My husband Mike and I were on the hunt — which I dubbed “Operation ReloSouth” — for the perfect location to build our retirement home. We found it — a no-snow, lower cost, more relaxed area of the country near water — in Hampton Lake SC. And this is our story.
We signed on the dotted line and David Weekley is building my husband Mike and I a new home in Hampton Lake, SC. This build is different from our previous two (Yes, we love us a fresh-built home.). This time we are building on a slab and the 2-by-4 framing is 24″ on center. Building is different in South Carolina.
With our brand-y new beautiful dock in place, John, our competent Weekley builder on site, and his team of professional electricians, plumbers, framers and more rolled in and set up shop. Raising a house starts with a foundation & framing. What does it take to make that happen?
I come from a long line of people who love heavy duty equipment and power tools: My people are loggers, miners, farmers, welders, long-haul truckers…Me and my people love powerful tools of the trades, the bigger the better. And if it runs on diesel fuel? Oh baby…that’s one of the many reasons I wish I could be watching our South Carolina home build: It started with moving dirt. And what better piece of equipment to level and smooth dirt than this baby:
After the site was graded and smoothed, the foundation framing was set. Do you see the white “posts” in the photo below? I can explain those!
Before any concrete can be poured into the frames the plumber “stubs out” piping for drains and stuff that will be “buried” under the concrete. He has to know exactly where to install the pipes (that’s one of the many reasons the actual house plans are so important — location, location, location — and the builder and his crews need to consult them). We (and the plumber and his crew) don’t want to ask the plumber to come back and jack hammer the crap out of our freshly poured concrete slab to move something that’s inches “off” from plan*.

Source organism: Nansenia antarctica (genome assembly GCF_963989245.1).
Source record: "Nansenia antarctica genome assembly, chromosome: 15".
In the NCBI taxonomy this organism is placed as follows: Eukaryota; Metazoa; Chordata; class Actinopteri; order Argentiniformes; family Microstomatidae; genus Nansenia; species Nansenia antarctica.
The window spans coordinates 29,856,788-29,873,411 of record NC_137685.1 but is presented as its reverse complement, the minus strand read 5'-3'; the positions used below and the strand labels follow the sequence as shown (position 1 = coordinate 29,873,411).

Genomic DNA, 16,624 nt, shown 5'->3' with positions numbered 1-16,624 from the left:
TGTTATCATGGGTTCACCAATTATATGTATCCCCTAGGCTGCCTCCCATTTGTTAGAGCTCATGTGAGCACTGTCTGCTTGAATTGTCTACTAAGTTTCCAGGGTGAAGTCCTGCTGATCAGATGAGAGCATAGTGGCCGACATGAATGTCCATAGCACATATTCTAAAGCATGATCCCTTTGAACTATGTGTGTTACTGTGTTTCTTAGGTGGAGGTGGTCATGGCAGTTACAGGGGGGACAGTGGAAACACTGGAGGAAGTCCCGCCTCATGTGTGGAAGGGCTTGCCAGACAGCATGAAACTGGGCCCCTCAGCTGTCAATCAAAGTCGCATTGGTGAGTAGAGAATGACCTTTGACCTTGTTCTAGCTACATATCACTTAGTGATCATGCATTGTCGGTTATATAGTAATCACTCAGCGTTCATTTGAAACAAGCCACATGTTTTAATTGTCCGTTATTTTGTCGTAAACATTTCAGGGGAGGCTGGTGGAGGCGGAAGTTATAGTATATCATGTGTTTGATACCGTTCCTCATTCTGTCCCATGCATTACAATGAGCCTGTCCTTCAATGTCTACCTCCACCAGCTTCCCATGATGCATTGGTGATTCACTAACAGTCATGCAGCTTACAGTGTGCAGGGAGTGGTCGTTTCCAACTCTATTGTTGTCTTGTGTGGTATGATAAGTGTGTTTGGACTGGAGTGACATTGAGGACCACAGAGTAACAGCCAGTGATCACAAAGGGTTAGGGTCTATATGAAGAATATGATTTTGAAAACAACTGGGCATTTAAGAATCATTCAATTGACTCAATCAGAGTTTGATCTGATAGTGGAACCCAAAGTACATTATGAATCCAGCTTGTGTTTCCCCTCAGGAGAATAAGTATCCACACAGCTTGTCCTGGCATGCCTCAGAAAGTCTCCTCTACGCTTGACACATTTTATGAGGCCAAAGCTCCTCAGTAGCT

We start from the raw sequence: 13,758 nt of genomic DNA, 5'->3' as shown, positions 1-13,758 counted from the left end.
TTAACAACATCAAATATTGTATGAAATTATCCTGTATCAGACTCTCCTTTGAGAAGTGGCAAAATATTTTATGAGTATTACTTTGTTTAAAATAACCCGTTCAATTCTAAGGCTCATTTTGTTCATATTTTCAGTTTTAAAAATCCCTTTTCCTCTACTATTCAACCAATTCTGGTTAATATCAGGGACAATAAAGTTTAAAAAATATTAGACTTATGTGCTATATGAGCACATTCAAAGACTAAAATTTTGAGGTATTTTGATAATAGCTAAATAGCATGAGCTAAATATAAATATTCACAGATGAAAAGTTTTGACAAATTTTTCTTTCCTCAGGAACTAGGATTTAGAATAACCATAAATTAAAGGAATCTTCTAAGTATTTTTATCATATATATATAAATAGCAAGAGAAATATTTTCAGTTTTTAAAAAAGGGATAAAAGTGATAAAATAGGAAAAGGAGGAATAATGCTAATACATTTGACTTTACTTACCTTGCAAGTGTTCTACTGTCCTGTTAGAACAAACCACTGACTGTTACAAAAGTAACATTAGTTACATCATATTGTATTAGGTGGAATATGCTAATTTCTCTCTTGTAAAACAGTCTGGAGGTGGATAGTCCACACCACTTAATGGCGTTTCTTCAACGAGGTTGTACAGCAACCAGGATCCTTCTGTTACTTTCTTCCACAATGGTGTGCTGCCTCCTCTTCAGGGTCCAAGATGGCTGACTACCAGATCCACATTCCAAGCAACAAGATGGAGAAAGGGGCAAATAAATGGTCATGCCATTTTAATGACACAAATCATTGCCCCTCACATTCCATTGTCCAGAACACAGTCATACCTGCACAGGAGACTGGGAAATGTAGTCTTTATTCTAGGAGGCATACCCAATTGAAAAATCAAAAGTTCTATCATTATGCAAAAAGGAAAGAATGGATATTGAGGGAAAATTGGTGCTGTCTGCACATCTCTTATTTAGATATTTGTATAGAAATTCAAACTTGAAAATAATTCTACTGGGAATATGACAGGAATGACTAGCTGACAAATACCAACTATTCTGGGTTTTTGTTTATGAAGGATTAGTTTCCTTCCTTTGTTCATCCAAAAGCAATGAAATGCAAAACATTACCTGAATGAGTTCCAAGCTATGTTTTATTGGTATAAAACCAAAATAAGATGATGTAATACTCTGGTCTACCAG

Once safety inspections were completed, the concrete slab was poured. And if you’re Darlene and Mike, that’s when the heavens opened and it poured for days. Such is our curse. We warned our builder ahead of time that we are “water disaster people.” <sigh>
After things dried out, the process moved right along. The framers got to framing and the weather cooperated.
We quickly went from framing,
to plywood outside shell,
to inner framing.
At this point I would like to say God bless our neighbors for their patience during this process. Having lived next door to construction at various times in our married life, Mike and I know it isn’t easy listening to hammering and such all day long, six days a week. We appreciate our neighbors grace and patience (and photographs.).
*Side Note: Put in the time and study your drawings, refine them until you’re satisfied they are they best they can be. The plans are critical during the actual build. Your builder and his trades should all be consulting those plans daily, maybe hourly, as they build your dream home. If it’s on the plan, then that’s what they should deliver to you.
Mike and I reviewed, studied and refined our house plans over a many-week period in late 2015 to make sure they reflect correct dimensions, locations and our personal preferences. So when we arrive at the pre-drywall meeting (that’s the step in the Weekley process where you meet with the builder and his trades and walk through the framed-but-not-sheetrocked house to make sure what’s done already is correct and get a last-chance opportunity to discuss stuff like electrical switch placement before the insulation and sheetrock are installed.) you better believe that we will be snapping tapes and measuring everything. Why? If a sewer or drain pipe is “off” by even a few inches, then a cabinet (which was already ordered in a particular size) might not fit or the “correct” spacing between appliances may be less. This could cause delays in your build, among other issues. As with many things in life, if you work diligently and get each step correct along the way, then the end product is “perfect.” And if it isn’t? Insist it be made right.
Up Next: Pre-drywall Meeting: On Site in Hampton Lake, SC